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Car Connoisseur

First-Time Car that Didn’t Run Revs up Lifelong Passion for Lake Lotawana Collector

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Article by Alan Goforth

Photography by Tom Barnhart

Originally published in Lee's Summit Lifestyle

Howard Chamberlin had one small problem with his first car.

“It was a 1951 two-door Chevrolet coupe that didn’t run,” Chamberlin says, who lives at Lake Lotawana. “I had to get it running, and from then on, I always wanted a nicer car. I have always had an interest in cars for the simple reason that I never had much of a car to begin with.”

He has done exactly that, first moving up to a 1957 two-door, hard-top Chevrolet and then a 1963 two-door, four-speed Chevrolet. He later purchased a Triumph TR4 sports car that he drove to law school at the University of Missouri in the 1960s and still owns today.

Chamberlin continued to add to his collection throughout his career as an attorney and mayor of Lake Lotawana from 2009 through 2013. His son convinced him to purchase a 1948 Willys jeep that he saw from his bus window on the way to school. It turned out to need a lot of work.

“It was a complete rebuild, and when it was done, he drove it to school at Lee’s Summit North,” Chamberlin says. “The school didn’t like it when it took up two parking spaces.”

His later additions, including a 1988 Ferrari Testarossa and a 1982 Porsche Targa, were in much better condition. “Except for the Willys, I normally buy them in good shape and just keep them in good shape,” he says. “That’s not too hard to do when you don’t drive them too often.”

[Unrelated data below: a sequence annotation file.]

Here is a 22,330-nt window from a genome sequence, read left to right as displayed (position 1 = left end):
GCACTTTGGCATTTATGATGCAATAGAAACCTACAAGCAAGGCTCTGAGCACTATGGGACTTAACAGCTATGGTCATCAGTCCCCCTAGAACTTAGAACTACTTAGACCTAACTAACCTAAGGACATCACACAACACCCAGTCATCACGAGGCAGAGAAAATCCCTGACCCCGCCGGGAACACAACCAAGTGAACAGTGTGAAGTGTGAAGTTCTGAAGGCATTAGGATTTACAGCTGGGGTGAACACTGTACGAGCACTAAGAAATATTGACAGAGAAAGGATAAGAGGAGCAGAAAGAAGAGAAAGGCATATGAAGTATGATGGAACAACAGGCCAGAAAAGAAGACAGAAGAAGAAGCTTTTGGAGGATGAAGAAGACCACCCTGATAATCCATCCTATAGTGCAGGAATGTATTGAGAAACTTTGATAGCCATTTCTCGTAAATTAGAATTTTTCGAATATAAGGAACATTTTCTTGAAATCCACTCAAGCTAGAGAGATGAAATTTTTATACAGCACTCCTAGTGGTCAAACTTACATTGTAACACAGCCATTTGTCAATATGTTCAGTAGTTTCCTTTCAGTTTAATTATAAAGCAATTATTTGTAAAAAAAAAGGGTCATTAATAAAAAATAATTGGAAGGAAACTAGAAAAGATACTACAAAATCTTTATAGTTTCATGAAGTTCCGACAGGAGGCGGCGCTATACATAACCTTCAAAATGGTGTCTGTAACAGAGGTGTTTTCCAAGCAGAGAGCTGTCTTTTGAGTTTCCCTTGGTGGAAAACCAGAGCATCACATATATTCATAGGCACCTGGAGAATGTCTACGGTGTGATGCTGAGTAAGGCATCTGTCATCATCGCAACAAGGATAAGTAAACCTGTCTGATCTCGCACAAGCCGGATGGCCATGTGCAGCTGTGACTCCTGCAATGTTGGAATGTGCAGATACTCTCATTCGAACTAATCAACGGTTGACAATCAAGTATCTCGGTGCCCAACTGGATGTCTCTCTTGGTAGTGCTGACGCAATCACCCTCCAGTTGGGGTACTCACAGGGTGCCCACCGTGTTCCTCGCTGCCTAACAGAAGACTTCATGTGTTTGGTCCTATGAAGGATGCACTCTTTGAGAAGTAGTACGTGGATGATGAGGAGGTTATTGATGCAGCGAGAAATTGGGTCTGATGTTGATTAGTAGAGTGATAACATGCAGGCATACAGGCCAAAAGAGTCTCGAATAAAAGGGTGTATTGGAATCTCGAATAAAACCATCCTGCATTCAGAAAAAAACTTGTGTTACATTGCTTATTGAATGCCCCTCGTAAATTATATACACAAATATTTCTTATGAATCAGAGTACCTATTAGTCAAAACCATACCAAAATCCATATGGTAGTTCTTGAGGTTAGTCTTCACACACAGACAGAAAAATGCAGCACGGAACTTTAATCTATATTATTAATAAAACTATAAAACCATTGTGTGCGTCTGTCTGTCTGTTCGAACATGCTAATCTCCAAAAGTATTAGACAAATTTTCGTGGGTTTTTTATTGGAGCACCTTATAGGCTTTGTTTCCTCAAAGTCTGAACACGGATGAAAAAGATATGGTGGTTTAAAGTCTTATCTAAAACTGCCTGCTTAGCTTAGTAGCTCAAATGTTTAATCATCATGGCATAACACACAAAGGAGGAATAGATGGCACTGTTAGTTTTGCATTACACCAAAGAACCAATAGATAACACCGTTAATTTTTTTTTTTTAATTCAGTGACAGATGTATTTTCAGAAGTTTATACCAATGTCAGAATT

Chamberlin insures his classic cars through Haggerty Classic Insurance, which specializes in high-value cars that are rarely driven. He usually drives BMWs and stores his classic cars covered in a garage, except for the Porsche, which is kept by a cousin in southern California. Although Chamberlin is careful with his cars, he believes they are made to be driven—within reason, given the area’s harsh winter weather and summer potholes.

“They are still just a piece of metal and should be used,” he says. “I get the most satisfaction out of people being able to see them. The Ferrari is the most popular, and I drove it back here from California. During the summer, I drive it down to the Plaza for dinner—although I don’t trust the valet parkers. They usually let me park somewhere in front.”

Chamberlin laughs when asked if classic cars are a good investment. Much like the sailboats nearby on Lake Lotawana, the expenses can add up quickly.

“You always are putting money into them,” he says. “I could have bought a new car with the money I spent on maintenance for the Ferrari. Its value went up for a while and then back down, and the maintenance has been quite high. I guess it evens out.”

Collecting classic cars can be a rewarding hobby, Chamberlin says, but he encourages others to do their homework before writing a check.

“There are a lot of magazines that will give you a heads-up on what the car has done previously and what it’s doing now,” he says. “It’s not unlike the stock market in that sense. If you’re going to invest, you need to know what that car had done in the past or could do in the future.”

At the same time, however, people often buy cars more for passion than profit.

“If you care about value, you had better research it before you spend money on it,” he says. “But if it’s just your granddad’s car and you’ve always loved it, you don’t care about what the value is. If it’s just something you’ve always wanted, then who cares?”

Chamberlin has no plans to add to his collection unless something catches his eye: “There’s nothing on my radar screen,” he says, “but if the right car comes along at the right price, I just might buy it.”

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